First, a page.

Pam Fraker: Pioneering professor pays it forward

  • Faculty & Staff
Pam Fraker

As a young girl growing up in the tiny town of Williamsport, Ind., her desire was to become a farmer—not a pioneer. But today, she is recognized as a pioneer in the field of nutritional immunology.

Pamela J. Fraker, a University Distinguished Professor Emeritus of biochemistry and molecular biology (BMB), holds the honor of being the first MSU woman faculty member to be named to the National Academy of Sciences, one of the highest honors that can be accorded a U.S. scientist or engineer.

Fraker earned her Ph.D. in microbiology from the University of Illinois and completed her postdoctoral work at the University of Illinois Medical School in Chicago in immunology.

When she joined the MSU faculty in 1973 there was no formal immunology program. “They needed an immunologist to help them with aspects of biochemistry,” Fraker said. Today, nutritional immunology is a well-established field that is of interest to a growing number of researchers.

“Malnutrition’s effect on immune defense applies to malnourished children around the world, but it also applies to people right here in the United States with chronic diseases,” Fraker explained. “It’s difficult for someone with advanced cancer, renal disease, liver disease or Crohn’s disease, for example, to keep their nutrition up. Their immune systems suffer and they often succumb to pneumonia or sepsis.”

Understanding firsthand the importance of undergraduate research opportunities and financial support for students in need, in 2010 she established the Pamela J. Fraker Undergraduate Scholarships.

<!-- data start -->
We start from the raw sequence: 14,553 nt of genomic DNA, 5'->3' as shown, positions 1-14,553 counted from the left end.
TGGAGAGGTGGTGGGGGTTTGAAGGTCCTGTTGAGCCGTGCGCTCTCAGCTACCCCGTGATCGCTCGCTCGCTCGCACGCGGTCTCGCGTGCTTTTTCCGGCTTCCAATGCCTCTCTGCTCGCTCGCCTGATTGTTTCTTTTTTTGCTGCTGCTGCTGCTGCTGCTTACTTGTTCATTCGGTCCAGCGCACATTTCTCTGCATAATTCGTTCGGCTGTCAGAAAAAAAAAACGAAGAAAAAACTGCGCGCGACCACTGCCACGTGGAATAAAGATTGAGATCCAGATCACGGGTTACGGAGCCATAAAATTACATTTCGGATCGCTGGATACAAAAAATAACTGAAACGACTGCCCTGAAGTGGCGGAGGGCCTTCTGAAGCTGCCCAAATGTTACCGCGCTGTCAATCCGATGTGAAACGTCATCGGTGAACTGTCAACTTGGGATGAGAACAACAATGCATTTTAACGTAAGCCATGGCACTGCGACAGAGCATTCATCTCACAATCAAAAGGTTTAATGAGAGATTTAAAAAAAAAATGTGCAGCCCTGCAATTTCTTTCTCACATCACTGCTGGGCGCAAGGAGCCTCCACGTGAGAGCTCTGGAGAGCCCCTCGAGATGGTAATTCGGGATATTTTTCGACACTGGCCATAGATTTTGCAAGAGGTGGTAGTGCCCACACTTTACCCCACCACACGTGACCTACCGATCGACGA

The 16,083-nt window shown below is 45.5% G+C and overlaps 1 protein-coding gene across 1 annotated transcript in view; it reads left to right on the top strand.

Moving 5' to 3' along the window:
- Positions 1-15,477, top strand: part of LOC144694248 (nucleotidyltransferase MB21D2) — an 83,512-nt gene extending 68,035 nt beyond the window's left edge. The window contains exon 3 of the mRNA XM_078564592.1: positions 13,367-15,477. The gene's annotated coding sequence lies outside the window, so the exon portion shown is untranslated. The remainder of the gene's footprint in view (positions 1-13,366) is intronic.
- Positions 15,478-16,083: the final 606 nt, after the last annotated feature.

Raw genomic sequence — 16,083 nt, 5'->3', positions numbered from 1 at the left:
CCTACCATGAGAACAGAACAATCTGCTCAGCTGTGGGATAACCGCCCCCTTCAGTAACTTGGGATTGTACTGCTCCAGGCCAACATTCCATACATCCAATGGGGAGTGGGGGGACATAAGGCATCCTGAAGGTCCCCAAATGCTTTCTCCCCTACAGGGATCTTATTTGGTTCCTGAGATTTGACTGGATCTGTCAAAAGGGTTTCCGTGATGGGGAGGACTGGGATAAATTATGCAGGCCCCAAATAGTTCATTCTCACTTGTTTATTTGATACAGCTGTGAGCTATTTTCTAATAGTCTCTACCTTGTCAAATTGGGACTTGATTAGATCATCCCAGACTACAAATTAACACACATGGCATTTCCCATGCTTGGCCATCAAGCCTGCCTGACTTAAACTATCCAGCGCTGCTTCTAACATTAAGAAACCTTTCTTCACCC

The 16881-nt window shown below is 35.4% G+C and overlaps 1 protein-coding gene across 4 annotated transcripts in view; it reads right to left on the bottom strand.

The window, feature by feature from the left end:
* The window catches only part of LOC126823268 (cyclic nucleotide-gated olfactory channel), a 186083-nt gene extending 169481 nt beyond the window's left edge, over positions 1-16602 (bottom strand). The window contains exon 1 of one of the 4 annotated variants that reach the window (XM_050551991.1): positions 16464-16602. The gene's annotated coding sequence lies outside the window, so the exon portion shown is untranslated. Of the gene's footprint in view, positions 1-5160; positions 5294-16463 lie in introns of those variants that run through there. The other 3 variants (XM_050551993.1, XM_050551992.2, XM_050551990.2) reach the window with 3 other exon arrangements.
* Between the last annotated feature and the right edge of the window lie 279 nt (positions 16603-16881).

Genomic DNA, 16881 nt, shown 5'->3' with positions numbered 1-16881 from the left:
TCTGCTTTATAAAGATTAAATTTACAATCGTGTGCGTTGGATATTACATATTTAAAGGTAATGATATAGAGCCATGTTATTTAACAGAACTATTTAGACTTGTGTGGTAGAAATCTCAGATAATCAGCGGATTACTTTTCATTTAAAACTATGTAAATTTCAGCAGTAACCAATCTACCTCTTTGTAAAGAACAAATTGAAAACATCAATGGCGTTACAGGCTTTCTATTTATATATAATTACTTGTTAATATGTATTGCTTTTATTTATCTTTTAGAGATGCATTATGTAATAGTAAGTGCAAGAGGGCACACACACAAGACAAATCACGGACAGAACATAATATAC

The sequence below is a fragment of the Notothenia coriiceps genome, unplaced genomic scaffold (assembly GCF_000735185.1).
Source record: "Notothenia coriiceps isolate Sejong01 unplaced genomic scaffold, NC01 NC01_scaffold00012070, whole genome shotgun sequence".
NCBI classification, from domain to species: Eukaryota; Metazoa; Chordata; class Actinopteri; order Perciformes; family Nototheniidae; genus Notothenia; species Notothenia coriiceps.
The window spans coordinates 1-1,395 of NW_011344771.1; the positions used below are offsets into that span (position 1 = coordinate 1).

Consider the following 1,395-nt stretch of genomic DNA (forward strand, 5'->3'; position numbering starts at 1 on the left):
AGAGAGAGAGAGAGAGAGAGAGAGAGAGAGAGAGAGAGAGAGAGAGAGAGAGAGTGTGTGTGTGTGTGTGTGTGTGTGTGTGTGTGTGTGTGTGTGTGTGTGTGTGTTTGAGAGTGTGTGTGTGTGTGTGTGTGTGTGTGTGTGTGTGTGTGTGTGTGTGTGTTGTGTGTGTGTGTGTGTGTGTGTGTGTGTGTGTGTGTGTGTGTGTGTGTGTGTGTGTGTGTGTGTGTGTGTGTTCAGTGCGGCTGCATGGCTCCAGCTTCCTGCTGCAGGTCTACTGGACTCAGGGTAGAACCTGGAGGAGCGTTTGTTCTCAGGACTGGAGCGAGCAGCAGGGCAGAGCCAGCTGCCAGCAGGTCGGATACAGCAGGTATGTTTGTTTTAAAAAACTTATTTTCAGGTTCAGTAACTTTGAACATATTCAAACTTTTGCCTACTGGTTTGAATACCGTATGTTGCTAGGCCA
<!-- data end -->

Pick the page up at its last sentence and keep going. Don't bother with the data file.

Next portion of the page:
“I came from a family of very modest means, and tuition at Purdue was quite expensive,” Fraker said. “I did really well on the national scholarship tests; I was able to get a full fellowship. I attended Purdue for four years and I never paid $1 in tuition. Now, I want to pay it forward.”

Nine students have received the Fraker scholarships so far—three each year since 2011.

“They have all been incredible young people. And each with a need,” she said.

But two of the students especially stand out to Fraker—Raeuf Roushangar and Keshabi Chapagai.

Roushangar was born in Oman to an Iranian father and an Egyptian mother.

He left Egypt in 2008 and traveled alone to Grand Rapids, Mich. Roushangar said, “I never thought that one day, the kid who had endured hateful and discriminatory actions for nearly two decades; came from a very poor Baha’i family that is socially, culturally, economically and educationally disadvantaged; traveled alone to the U.S. with $600 and two bags of clothes; was homeless and at night walked the streets, would one day pursue a Ph.D.!”

He plans to focus on medical research.

Chapagai spent most of her life in a Nepal refugee camp. She watched people die from ordinary childhood diseases because of lack of medical care. Now a BMB senior, she plans on attending medical school and dedicating her life to a career in medicine.

In addition to establishing this undergraduate scholarship fund, Fraker has gifts planned for MSU from her estate, 80 percent of which will provide scholarships for undergraduate students in the life sciences in the College of Natural Science.

Although she officially retired in 2012 after 39 years in BMB, Fraker’s impact at MSU and around the world continues. She offers support and assistance to MSU faculty members who are seeking funding for their research, and she mentors and advises former students who are looking for jobs or postdoc positions. She also consults with Purdue University and provides ad hoc advice about world health issues to the Bill and Melinda Gates Foundation.

About being the first woman from MSU to be named to the National Academy of Sciences in 2007, Fraker said, “It was an incredible honor. I was smiling for weeks and weeks! It’s about the nicest award you can get—other than the Nobel Prize.”